From his thumbnail biography, Daniele Ciullini proves to have been a presence in overlapping DIY universes since the pre-Internet seventies, evolving his interest in photography into zines, mail art, and ultimately music, self- and collectively-releasing tape cassettes and contributing to various compilations and radio broadcasts. Quiet in the musicplace since the mid-1980s, Ciullini returned to recording in 2011 with his first compact disc and has since kept up a steady pace.
Poisoning at Home on Swiss label Luce Sia is a suite of eight, pleasingly spine-chilling pieces, churning atmospheres through which vocal samples – ranging from operatic to incomprehensible to William Burroughs – blow in a thin, cold stream. Ciullini loads the air with turbine whirl and static, sculpting drones that call to mind what musician/curator Rob Hayler termed “extraction music,” that throbbing, enveloping, fluctuating rumble reminiscent of the “fuzz and clatter of mechanical fixtures,” whose methodic construction give this music a sense of place, an interior geography.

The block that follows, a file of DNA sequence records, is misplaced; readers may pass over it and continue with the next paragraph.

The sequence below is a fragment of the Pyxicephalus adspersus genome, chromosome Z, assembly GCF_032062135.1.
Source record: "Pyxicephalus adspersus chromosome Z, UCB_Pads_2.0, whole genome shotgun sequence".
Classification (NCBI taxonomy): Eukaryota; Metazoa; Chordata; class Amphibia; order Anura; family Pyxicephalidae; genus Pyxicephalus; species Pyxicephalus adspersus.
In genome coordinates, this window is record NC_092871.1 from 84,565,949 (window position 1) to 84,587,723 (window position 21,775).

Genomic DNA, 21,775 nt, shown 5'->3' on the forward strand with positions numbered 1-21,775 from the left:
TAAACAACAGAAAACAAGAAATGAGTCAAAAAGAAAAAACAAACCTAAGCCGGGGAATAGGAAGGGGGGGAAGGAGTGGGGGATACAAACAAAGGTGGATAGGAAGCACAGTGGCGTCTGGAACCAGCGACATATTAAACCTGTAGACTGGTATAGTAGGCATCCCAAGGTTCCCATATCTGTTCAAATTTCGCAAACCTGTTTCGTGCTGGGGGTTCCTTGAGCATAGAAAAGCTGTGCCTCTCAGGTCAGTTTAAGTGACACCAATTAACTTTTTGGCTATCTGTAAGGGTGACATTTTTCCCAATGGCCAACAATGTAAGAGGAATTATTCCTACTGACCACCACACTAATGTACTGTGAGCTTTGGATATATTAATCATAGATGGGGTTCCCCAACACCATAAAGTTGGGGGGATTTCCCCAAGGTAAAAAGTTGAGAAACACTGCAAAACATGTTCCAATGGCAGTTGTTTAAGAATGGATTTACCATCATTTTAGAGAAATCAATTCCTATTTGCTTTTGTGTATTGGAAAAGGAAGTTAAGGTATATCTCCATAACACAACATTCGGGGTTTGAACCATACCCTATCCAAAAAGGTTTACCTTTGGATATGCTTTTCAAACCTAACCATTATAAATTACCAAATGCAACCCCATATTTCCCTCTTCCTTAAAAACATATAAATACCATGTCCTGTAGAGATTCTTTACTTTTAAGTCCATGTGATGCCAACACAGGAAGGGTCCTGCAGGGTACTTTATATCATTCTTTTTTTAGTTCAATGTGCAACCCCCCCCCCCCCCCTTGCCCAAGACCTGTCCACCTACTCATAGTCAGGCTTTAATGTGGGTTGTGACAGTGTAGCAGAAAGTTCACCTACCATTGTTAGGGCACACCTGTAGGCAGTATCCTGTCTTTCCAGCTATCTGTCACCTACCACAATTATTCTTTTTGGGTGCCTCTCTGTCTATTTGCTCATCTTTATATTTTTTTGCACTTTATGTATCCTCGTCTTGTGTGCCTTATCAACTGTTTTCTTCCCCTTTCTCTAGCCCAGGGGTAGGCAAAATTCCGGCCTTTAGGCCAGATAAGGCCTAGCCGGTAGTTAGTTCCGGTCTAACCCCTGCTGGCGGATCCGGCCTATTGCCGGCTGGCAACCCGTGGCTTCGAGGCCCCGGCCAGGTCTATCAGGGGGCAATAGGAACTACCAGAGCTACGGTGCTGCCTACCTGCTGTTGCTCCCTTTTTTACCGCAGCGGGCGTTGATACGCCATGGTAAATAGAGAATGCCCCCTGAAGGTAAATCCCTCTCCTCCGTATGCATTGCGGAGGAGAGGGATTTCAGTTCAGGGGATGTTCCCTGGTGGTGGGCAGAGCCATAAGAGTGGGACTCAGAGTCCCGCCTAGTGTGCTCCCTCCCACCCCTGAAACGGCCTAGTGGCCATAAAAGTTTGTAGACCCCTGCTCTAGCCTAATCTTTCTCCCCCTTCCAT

As the liner notes credit Ciullini with “electric noises” alongside “sampling and electronics,” he may very well have recorded his refrigerator or air-conditioning unit. Either way, these eight pieces do indeed feel grounded, located in new but oddly familiar spaces you cohabit while listening, but which swiftly stir a feeling of unease. The samples threaded into its eerie maelstrom freight Poisoning at Home with uncanny narrative, transforming everyday places into scenes of domestic dread.